|Publication number||US4284406 A|
|Application number||US 06/179,298|
|Publication date||Aug 18, 1981|
|Filing date||Aug 19, 1980|
|Priority date||Aug 19, 1980|
|Publication number||06179298, 179298, US 4284406 A, US 4284406A, US-A-4284406, US4284406 A, US4284406A|
|Inventors||Thomas E. Hughes|
|Original Assignee||Hughes Thomas E|
|Export Citation||BiBTeX, EndNote, RefMan|
|Patent Citations (8), Non-Patent Citations (1), Referenced by (16), Classifications (8)|
|External Links: USPTO, USPTO Assignment, Espacenet|
The present invention relates, in general, to dental equipment and, in particular, to dental tooth burs.
Little improvement in the dental tooth bur art has been made in the past 90 years. The tooth burs currently in use reflect only slight modifications to those described in U.S. Pat. No. 418,108 (Browne), dated 1889. Browne describes two versions of a dental tooth bur, one having straight flutes, and one having crosscut flutes. Both types of flutes have distinct limitations.
When a tooth cavity is prepared for filling with a dental bur having smooth flutes (ones without crossgrooves), a large amount of heat is generated, the enamel is not cut efficiently, and the cavity walls do not have any interiorly-projecting microretentive ridges to assist in the retention of the filling material. However, a cavity prepared with a noncrosscut bur does have the advantage of a completely straight wall, which provides the greatest shear strength against fracture due to mastication pressure because the enamel is cut completely parallel to the origin of the enamel rod crystals and as near perpendicular to the surface of the tooth as possible. This shear strength is especially important at the upper edge of the wall because of the exposed margin or interface between the filling material and the tooth enamel. It is this margin area which is especially susceptable to microfracturing.
By contrast, when a tooth cavity is prepared for filling with a bur having crossgrooved flutes, the cutting can be done more efficiently and with less heat. The cutting also produces generally annular microretentive ridges to assist in the retention of the filling material. However, a cavity prepared with a crossgrooved bur has the serious deficiency of having the microretentive ridges near the upper edge of the cavity wall. As a result, normal mastication pressure can eventually cause microfracturing of the tooth enamel and the filling material at the margin of the enamel and the filling material. This microfracturing produces small voids in the margin area. These voids contribute to corrosion of the filling material, plaque retention, percolation of fluids within the filling, enamel decalcification, and other forms of tooth deterioration.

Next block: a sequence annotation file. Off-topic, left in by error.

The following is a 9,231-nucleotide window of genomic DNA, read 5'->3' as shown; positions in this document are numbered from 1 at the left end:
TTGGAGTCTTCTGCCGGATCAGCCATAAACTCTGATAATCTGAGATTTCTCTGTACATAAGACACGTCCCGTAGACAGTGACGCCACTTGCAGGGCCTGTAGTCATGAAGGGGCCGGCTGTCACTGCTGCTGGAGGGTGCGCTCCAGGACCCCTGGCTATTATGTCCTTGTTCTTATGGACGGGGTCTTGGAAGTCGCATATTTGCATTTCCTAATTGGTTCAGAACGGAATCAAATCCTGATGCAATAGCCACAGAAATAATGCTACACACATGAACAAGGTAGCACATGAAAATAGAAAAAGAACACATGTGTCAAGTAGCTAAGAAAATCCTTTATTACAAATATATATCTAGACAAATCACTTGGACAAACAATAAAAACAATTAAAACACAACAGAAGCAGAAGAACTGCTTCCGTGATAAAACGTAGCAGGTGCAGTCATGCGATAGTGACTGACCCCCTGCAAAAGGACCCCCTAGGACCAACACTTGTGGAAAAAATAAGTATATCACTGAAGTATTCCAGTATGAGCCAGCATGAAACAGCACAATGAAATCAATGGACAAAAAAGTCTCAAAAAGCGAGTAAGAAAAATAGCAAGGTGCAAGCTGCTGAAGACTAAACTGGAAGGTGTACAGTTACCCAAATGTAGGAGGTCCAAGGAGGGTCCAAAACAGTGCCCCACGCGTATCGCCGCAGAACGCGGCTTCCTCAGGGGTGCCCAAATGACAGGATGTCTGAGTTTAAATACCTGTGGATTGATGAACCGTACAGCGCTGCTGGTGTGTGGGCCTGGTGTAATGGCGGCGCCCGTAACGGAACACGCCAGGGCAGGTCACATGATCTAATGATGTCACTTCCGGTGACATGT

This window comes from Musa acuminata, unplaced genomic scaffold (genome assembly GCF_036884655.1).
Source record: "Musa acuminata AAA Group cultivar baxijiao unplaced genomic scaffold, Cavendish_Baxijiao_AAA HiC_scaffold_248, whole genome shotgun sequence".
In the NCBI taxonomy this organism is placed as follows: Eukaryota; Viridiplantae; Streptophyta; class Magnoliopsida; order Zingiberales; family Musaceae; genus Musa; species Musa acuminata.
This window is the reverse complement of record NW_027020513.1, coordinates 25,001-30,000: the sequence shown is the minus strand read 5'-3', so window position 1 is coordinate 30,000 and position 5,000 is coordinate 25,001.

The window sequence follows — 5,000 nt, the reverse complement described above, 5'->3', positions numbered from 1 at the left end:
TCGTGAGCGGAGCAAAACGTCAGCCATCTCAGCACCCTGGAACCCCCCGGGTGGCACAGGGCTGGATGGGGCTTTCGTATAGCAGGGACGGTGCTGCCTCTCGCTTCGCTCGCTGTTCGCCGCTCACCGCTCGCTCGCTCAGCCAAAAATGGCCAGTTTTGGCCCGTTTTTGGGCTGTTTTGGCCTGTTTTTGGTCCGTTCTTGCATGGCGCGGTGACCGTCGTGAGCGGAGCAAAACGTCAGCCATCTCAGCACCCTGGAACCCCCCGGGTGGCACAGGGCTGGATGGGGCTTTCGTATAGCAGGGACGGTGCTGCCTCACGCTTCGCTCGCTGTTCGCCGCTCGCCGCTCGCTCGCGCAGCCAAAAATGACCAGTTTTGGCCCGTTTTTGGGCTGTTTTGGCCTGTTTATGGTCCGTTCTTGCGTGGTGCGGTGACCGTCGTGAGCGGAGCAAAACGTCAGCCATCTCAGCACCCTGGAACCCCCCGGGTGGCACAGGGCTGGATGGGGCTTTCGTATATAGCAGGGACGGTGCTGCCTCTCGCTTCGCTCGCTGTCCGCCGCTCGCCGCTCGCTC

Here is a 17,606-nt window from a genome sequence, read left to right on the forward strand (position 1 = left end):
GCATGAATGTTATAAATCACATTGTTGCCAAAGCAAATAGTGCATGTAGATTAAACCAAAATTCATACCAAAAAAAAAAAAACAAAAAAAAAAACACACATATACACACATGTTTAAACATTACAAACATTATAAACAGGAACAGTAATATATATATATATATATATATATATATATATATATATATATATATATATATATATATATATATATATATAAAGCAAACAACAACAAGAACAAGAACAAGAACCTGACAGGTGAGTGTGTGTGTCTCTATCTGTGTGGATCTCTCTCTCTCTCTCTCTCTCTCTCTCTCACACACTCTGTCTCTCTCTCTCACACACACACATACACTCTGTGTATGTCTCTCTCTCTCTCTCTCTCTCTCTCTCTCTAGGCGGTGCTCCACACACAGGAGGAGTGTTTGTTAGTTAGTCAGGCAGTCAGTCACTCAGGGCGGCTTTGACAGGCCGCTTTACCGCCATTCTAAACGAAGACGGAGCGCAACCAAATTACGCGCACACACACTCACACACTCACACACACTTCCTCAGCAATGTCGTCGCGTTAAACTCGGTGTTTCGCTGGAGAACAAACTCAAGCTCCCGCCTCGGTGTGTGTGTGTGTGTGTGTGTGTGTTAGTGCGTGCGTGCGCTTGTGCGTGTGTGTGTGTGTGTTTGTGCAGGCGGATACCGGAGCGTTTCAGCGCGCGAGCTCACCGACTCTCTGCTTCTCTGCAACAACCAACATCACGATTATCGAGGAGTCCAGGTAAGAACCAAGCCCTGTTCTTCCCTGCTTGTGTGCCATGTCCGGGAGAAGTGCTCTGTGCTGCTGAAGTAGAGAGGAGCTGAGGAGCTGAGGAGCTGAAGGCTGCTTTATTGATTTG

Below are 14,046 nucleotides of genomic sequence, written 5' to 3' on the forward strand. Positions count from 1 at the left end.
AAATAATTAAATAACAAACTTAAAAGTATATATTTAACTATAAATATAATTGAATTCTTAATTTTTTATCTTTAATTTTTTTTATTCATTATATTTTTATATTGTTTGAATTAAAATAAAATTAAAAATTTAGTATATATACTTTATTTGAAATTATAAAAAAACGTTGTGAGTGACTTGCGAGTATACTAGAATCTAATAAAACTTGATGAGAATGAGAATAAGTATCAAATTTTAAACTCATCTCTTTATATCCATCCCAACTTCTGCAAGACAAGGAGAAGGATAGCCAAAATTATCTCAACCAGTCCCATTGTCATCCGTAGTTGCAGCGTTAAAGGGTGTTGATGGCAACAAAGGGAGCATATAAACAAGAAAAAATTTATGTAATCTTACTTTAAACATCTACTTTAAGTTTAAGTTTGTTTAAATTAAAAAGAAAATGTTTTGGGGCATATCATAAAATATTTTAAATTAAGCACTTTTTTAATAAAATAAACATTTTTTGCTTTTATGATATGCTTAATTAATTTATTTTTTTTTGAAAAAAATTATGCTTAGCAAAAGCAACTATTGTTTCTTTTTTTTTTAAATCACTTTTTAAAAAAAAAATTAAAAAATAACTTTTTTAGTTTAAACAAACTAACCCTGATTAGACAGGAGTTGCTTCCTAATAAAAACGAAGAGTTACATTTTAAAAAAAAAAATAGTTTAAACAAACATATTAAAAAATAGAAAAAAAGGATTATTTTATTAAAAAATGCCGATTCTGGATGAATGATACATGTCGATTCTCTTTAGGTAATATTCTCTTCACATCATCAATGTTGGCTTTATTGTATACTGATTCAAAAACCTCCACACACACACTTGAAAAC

The problem is presented, therefore, of how to obtain the beneficial aspects of a cavity prepared with a crossgrooved bur and yet minimizing microfracturing, as would be possible with a bur without crossgrooves. Obviously, a dentist could first cut and remove the decayed portion of the tooth with a crossgrooved fluted bur and then change to a smooth (or noncrossgrooved) fluted bur to redefine the upper portion of the cavity. This process would allow the efficient, low-heat cutting of the enamel to prepare the tooth and would produce microretentive ridges in the lower portion of the prepared cavity walls, while leaving the margin areas smooth and honed to allow the enamel and filling material to have maximum strength. As this method would present a complication and an addition to the normal procedures followed for preparing cavities for filling, it is not a completely satisfactory solution to the problem.
A more practical solution would be to provide a tooth bur capable of both the honing of a cavity wall and the production of ridges in that wall. However, in the approximately 90 years since the issuing of the Browne patent, no such improvement has been achieved.
Another problem with the tooth burs found in the prior art is that such burs generally have right-angled edges between the portions of the bur which cut the cavity wall, and the portions of the bur which cut the cavity floor. Such burs produce a cavity preparation having a cavity wall which intersects the cavity floor at approximately a right angle, thereby producing sharp internal line angles in the tooth enamel and/or dentin at this point. These line angles are internal stress points for possible fracturing of the restored tooth. If the sharp internal line angles of the cavity preparation could be eliminated, the completed preparation would be much stronger.
Accordingly, it is the principal object of the present invention to provide a dental bur capable of simultaneously smoothly honing the upper portion of a cavity wall and creating internally-projecting microretentive ridges in the lower portion of the cavity wall.
It is a further object of this invention to simultaneously hone the upper portion of a cavity wall and create microretentive ridges in the lower portion of the cavity wall with dental burs of different shapes.